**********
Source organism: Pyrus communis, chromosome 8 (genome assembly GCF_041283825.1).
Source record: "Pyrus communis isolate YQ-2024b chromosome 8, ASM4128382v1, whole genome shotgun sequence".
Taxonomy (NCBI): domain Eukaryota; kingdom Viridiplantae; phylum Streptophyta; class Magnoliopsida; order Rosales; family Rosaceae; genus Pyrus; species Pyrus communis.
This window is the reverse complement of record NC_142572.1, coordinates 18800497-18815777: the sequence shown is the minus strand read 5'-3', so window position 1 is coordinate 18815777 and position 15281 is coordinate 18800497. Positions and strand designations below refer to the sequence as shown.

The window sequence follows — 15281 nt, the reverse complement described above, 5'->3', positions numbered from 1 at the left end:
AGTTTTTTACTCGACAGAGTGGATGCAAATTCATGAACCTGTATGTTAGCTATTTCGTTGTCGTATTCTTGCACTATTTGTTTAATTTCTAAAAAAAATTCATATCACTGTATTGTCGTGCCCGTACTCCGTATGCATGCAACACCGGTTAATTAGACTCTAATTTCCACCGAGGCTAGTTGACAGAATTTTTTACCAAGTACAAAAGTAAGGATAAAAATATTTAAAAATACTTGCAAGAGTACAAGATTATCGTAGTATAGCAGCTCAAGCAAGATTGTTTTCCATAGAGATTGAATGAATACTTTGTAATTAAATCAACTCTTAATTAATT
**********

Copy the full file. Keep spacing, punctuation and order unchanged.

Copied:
Source organism: Pyrus communis, chromosome 8 (genome assembly GCF_041283825.1).
Source record: "Pyrus communis isolate YQ-2024b chromosome 8, ASM4128382v1, whole genome shotgun sequence".
Taxonomy (NCBI): domain Eukaryota; kingdom Viridiplantae; phylum Streptophyta; class Magnoliopsida; order Rosales; family Rosaceae; genus Pyrus; species Pyrus communis.
This window is the reverse complement of record NC_142572.1, coordinates 18800497-18815777: the sequence shown is the minus strand read 5'-3', so window position 1 is coordinate 18815777 and position 15281 is coordinate 18800497. Positions and strand designations below refer to the sequence as shown.

The window sequence follows — 15281 nt, the reverse complement described above, 5'->3', positions numbered from 1 at the left end:
AGTTTTTTACTCGACAGAGTGGATGCAAATTCATGAACCTGTATGTTAGCTATTTCGTTGTCGTATTCTTGCACTATTTGTTTAATTTCTAAAAAAAATTCATATCACTGTATTGTCGTGCCCGTACTCCGTATGCATGCAACACCGGTTAATTAGACTCTAATTTCCACCGAGGCTAGTTGACAGAATTTTTTACCAAGTACAAAAGTAAGGATAAAAATATTTAAAAATACTTGCAAGAGTACAAGATTATCGTAGTATAGCAGCTCAAGCAAGATTGTTTTCCATAGAGATTGAATGAATACTTTGTAATTAAATCAACTCTTAATTAATT